It’s crunch time at COP21. Negotiators at the Paris-based climate talks have been told it’s time to make “crucial” choices needed to secure a new international deal.
The latest draft of the deal contained the potential for ambitious targets on curbing rising global temperatures and cutting emissions over the coming decades. But there’s also room for weaker options.
One group that doesn’t want to see countries settle for those weaker options is the “high ambition coalition”. Here’s everything you need to know about them.
Who is in the ‘high ambition coalition’?
It sounds like a terrible name for a student rock band. But the “high ambition coalition” is a grouping of more than 100 countries currently at the climate talks.
The coalition includes wealthy states like the European Union (including all its members), and Norway. Other countries, such as Mexico and Colombia, have also joined.
The coalition also includes some of the poorest countries, such as small island nations or arid African countries – states which will feel the impact of climate change most acutely, and are therefore keen for an ambitious solution.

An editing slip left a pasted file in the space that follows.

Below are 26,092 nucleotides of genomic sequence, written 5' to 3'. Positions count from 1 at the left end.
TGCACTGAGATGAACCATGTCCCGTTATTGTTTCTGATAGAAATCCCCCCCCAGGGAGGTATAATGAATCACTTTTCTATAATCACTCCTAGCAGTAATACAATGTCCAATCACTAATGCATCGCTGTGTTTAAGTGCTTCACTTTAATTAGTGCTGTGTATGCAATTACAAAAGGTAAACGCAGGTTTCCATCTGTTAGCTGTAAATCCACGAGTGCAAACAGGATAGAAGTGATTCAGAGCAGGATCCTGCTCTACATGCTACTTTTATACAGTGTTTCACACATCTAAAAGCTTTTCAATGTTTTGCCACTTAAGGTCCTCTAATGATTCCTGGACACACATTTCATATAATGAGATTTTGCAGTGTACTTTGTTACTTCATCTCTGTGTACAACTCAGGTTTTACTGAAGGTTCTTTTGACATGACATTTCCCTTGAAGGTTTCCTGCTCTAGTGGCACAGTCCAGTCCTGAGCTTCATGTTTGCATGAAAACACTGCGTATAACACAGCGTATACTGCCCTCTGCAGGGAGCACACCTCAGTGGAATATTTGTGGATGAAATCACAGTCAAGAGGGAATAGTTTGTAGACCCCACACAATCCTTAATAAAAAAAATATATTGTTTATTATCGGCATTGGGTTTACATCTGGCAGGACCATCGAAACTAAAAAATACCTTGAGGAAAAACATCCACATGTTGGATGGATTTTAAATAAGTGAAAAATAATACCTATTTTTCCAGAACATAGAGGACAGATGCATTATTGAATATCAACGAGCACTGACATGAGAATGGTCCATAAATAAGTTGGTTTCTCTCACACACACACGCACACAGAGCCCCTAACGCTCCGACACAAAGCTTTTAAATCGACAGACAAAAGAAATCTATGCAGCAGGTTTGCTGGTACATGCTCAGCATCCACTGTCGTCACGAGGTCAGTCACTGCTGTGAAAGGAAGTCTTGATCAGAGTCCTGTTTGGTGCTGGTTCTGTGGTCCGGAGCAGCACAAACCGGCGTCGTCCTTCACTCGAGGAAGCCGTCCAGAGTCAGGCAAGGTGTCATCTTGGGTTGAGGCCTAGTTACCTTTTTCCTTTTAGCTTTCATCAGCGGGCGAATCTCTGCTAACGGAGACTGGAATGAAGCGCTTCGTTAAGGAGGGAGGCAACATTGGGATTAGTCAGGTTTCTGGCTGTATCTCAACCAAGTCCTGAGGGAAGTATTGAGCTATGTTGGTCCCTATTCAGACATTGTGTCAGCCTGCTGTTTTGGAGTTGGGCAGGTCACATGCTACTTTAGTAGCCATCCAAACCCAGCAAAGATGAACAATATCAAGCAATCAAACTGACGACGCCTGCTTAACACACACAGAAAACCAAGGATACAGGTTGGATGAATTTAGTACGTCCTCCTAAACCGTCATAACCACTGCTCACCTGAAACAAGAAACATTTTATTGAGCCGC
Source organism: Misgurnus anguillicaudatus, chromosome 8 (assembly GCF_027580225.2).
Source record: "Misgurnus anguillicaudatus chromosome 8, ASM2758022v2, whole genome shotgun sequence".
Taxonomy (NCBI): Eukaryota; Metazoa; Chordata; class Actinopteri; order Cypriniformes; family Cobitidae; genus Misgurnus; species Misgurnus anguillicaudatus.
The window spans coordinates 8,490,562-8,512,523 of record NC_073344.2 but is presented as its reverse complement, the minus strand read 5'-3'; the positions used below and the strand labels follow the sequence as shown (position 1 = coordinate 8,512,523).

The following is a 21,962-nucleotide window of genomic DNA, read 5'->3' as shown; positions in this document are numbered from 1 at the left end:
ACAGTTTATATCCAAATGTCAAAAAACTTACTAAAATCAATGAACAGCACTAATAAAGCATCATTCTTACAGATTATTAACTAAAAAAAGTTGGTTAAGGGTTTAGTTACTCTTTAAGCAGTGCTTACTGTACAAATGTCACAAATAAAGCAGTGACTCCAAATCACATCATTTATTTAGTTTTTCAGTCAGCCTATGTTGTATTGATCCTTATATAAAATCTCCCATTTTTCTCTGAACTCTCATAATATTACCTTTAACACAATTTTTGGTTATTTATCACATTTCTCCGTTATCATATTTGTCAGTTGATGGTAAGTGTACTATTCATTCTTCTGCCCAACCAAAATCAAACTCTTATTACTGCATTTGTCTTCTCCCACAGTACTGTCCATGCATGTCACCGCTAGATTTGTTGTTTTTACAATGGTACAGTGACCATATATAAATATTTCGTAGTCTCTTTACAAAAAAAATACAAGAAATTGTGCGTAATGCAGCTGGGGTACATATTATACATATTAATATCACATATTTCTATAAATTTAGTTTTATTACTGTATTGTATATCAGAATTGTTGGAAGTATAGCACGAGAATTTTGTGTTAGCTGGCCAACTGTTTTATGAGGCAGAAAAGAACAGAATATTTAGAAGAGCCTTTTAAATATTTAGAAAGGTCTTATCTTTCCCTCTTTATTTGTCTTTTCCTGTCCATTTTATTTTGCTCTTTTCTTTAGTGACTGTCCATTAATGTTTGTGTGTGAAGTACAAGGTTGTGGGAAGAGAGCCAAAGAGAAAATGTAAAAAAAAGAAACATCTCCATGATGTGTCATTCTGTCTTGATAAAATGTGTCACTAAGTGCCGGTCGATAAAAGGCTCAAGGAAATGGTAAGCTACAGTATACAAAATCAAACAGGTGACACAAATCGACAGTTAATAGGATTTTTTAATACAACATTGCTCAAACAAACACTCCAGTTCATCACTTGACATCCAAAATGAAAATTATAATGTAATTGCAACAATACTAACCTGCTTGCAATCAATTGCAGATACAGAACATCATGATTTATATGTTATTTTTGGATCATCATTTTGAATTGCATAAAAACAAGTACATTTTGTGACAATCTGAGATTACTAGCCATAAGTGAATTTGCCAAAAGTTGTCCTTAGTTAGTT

There are 195 countries at the COP21 talks, so the coalition is in the majority.
What does the ‘high ambition coalition’ want?
The coalition has warned it would not accept a minimalist or bare bones agreement. One of the key things it wants is a five-year “review and ratchet” mechanism.
This mechanism would see countries re-examining and raising their level of pledged climate action (if appropriate) every five years. Concerns have been raised that without this there were not clear enough measures to achieve emissions cuts.
Making sure ambition can be raised in this way is key to achieving a 2C limit to global temperature rises – beyond which “dangerous” climate change is expected – or the more stringent 1.5C many countries have backed.
This is because the current pledges by countries for climate action they will take up to 2030 will only put the world on a path to almost 3C.
Why might the ‘high ambition coalition’ not get its own way?
There is still a lot of room for disagreement between the coalition and other countries.
The issue of “differentiation” – the difference between the responsibilities and actions of different countries – remains a particularly thorny issue in the discussions.
Some countries, thought to include China and India, are trying to maintain the UN climate convention’s original strict split between developed and developing countries laid down in 1992, while others such as those in Europe are seeking wording that reflects the range of countries’ development and their ability to act.
What happens next?
We’re into the penultimate day of the official negotiations at Paris, so it really is crunch time for finding a deal.
A new version of the text is expected later today, after French foreign minister Laurent Fabius, who is chairing the talks, urged ministers to work through the night to achieve a new draft.